If we ignored any of the Run and Shoot’s “running concepts,” you sure as Hell wouldn’t have known it based upon the performance of our running game!

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Watched our 1988 UT game on YouTube.

'Spoon averaged over 20 yards a carry, often running untouched for big plays.

I would say that the “Run” was used pretty well in the Run-N-Shoot.

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The manner in which Jenkins used the run game was similar in the way the West Coast Offense uses the run game. They use the passing game to spread the defense out to open up the running lanes.
Weatherspoon did a great job, but the Run & Shoot that was utilized was taking advantage of the passing concepts that were ahead of it’s time. If Jenkins had utilized the offense in the manner it was meant, Weatherspoon, his backups and the QB would have higher rushing yards stats. Making it a more balanced team. And most of the credit for the Rushing yards go to Weathersoon and not the play calling. Weatherspoon rushed for 1,000 each season, but as soon as he leaves the highest rusher is 397 yards the following year.
I believe if Pardee had stuck around a little longer at UH, the Run & Shoot could have really developed properly and Jenkins would have been able to set things up on the offensive side. Jenkins relied too much on the pass and teams eventually caught on.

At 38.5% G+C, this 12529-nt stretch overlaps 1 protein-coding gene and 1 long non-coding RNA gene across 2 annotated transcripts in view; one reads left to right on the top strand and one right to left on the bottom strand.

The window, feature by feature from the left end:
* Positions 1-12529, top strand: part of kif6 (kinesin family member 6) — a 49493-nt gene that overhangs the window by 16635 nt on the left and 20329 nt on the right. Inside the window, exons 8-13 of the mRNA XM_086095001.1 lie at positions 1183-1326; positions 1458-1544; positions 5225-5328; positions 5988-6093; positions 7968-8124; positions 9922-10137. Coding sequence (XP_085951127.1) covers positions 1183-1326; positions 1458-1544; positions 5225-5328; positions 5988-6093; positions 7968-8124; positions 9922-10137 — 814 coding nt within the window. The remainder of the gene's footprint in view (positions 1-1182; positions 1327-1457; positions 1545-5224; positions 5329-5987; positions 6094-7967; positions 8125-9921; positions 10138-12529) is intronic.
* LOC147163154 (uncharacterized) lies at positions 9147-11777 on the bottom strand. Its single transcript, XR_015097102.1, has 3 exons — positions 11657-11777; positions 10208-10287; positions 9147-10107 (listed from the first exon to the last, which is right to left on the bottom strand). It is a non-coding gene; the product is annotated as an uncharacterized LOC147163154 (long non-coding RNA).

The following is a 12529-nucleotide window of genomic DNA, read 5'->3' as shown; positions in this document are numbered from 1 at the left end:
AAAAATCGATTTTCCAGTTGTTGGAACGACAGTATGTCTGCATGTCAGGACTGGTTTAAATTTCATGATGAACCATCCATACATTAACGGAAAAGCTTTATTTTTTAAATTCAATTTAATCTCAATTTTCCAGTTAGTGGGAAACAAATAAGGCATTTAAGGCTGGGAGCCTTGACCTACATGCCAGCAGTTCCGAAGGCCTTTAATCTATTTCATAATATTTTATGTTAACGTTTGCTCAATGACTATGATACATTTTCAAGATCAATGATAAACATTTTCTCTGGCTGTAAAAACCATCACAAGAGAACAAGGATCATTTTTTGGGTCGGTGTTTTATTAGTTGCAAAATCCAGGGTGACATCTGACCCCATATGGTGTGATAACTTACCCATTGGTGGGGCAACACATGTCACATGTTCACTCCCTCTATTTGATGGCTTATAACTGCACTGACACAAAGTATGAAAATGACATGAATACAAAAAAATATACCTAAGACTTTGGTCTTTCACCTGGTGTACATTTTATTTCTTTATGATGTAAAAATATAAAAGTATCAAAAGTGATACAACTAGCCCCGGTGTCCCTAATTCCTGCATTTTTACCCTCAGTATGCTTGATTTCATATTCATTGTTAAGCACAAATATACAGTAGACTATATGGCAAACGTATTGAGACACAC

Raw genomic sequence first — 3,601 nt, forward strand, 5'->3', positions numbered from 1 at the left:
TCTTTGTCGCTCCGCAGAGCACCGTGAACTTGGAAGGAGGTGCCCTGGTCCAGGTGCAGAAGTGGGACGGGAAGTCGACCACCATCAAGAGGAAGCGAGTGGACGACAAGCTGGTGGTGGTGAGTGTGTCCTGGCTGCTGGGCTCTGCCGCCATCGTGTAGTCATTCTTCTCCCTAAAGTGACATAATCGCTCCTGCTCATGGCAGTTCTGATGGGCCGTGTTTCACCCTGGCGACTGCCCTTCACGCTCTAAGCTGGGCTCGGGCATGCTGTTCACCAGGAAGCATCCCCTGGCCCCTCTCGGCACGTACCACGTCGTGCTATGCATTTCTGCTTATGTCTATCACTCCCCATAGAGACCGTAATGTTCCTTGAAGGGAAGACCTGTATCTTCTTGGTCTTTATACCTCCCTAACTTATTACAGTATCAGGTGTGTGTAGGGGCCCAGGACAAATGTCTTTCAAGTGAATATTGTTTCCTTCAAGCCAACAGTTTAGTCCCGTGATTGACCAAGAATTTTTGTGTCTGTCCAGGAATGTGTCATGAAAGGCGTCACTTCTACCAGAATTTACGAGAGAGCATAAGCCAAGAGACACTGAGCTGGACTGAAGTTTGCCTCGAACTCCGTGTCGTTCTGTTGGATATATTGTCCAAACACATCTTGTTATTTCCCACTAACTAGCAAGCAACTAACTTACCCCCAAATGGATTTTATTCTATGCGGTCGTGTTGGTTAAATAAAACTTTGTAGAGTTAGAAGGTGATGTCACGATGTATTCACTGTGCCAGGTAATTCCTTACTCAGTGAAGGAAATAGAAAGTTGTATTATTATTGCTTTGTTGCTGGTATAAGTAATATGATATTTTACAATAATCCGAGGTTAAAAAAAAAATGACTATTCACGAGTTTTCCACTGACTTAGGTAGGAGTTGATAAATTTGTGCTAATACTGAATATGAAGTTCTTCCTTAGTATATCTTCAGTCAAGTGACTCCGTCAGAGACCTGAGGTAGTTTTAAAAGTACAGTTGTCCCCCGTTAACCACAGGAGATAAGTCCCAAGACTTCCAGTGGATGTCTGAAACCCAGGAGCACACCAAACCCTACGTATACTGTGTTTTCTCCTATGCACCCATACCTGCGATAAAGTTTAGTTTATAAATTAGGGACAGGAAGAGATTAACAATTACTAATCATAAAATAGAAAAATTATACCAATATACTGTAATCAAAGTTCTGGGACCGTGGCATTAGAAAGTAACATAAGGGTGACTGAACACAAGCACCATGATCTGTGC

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I don’t think teams “caught on” as much as our team got significantly less talented due to weak recruiting, probation, and a head coach who needed to be an OC. The offense was always going to struggle against teams with exceptional linebackers, but most defenses couldn’t hang.

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The absolute greatest thing about that video is watching the entire Texas secondary in the bench area barfing their guts out…literally blowing beets everywhere.
:smiley::smiley::smiley::smiley::smiley::smiley::smiley::smiley::+1::+1::+1::+1:

Weatherspoon’s build made him very hard to stop at the line… plus he was fearless, he ran like Walter Payton and said that was his hero.

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Thank the Lord they’re highlighting the run in that offense. If you recall we had a pretty salty run game with Dana as a OC.

The ground attack is my favorite feature of that offense.

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Yeah, we had some pretty good backs in those years. Bryce Beall, Mike Hayes, Charles Sims ( am I missing some?) I’m definitely looking forward to a good run game and balanced attack.

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You can’t afford the time lost dropping back. If he’s under center a blitzing LB can beat him to the spot. RC Slocum did that to the RmS

Mike Hayes was a bad##.

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Coach V wrote: “Read the book… Gwynne (Empire of the Summer Moon, Rebel Yell) is a great storyteller”

Empire of the Summer Moon is a staggeringly good book about the Comanche Indians.
IMO, a must read if you love TX history

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They are basic plays but the way the receivers react depends on how the defense lines up. So a play called Early- 48 cross may have all the receivers crossing the field at various depths but if the defense is lined up close the receivers on the line of scrimmage then the receivers run a different route. It’s all about reading defenses and adjusting accordingly. That’s the beauty of it and I like it a lot.